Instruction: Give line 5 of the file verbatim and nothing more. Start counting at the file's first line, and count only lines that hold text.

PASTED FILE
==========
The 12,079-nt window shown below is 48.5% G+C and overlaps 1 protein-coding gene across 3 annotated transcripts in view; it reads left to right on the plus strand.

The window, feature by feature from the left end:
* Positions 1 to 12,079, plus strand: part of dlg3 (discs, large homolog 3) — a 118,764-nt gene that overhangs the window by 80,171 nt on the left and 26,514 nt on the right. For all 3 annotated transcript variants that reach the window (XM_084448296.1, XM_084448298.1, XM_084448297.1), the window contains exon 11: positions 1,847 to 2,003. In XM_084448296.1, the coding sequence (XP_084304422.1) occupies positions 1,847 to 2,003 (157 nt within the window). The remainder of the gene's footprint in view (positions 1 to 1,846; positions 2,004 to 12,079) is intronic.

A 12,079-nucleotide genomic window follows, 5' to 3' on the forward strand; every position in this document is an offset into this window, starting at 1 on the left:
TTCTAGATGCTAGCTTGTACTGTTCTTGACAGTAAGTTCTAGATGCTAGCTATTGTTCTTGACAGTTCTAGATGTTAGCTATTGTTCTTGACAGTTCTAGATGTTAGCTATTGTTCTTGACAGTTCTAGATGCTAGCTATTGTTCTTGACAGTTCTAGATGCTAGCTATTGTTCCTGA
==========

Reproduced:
TTCTAGATGCTAGCTTGTACTGTTCTTGACAGTAAGTTCTAGATGCTAGCTATTGTTCTTGACAGTTCTAGATGTTAGCTATTGTTCTTGACAGTTCTAGATGTTAGCTATTGTTCTTGACAGTTCTAGATGCTAGCTATTGTTCTTGACAGTTCTAGATGCTAGCTATTGTTCCTGA